Stepping off the beaten path is an important component in the renewal instruction manual. As long as we’re running around trying to keep up with the Jones’s and stay on top of the latest, knocking ourselves out to fit what we think is expected of us from family to co-workers, repeating the same things over and over again – even driving to work the same route – , and racing through every day with no moment of quiet reflection, we can’t receive the inner message of how to develop – we miss the dream of what is possible for us beyond the same, tired t-shirt and slogan we’ve been wearing the last twenty years.
“All true wisdom is only to be found far from the dwellings of man, in the great solitudes and it can only be attained through suffering. Suffering and privation are the only things that can open the mind of man to that which is hidden from his fellows.” – Caribou Eskimo man to Danish explorer Knud Rasmussen, early 1900s (2)
Sometimes it’s no great picnic to step away and shed our skin. I’ve seen both snakes and humans do it – it’s itchy, it scratches, it’s uncomfortable, we wiggle and struggle to peel ourselves away from what has been so insidiously familiar. But Oh(!) what beauty emerges when we finally do.
Stepping away in order to find true wisdom is a prescription that carries across the great spiritual traditions. In the Jewish tradition, a young man named Jacob steps away – races, actually – deep into the desert, into the middle of nowhere. He left behind all that he knew and had grown up with, his family, even is belongings. He also left behind his father’s expectations for him, his mother’s wishes of how we would be, and sibling rivalry. Stepping away. Peace, solitude, turning in to find a much more expanded without. And what does he do there? He lays down, goes to sleep, and has the Great Dream of the ladder that tells him his destiny; Jacob, the third Patriarch.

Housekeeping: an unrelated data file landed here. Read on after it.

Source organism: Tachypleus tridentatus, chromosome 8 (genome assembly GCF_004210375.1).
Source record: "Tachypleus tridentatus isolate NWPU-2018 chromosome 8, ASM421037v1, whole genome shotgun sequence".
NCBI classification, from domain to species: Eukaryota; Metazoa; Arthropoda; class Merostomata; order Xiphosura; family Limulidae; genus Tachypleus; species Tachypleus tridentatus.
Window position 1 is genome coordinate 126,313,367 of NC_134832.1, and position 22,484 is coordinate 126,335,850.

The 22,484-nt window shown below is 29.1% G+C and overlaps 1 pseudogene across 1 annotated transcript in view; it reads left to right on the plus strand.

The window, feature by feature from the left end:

“Every great story seems to begin with a snake.” Actor Nicolas Cage (3).
Your great story is waiting, and it begins with snake energy – stepping off the road you’ve been on, the road trampled down flat and smooth by all the others walking the same route, and daring to enter the solo, off-road adventure of cutting your own path. How do we do that in a modern world? Here are a few snake tricks: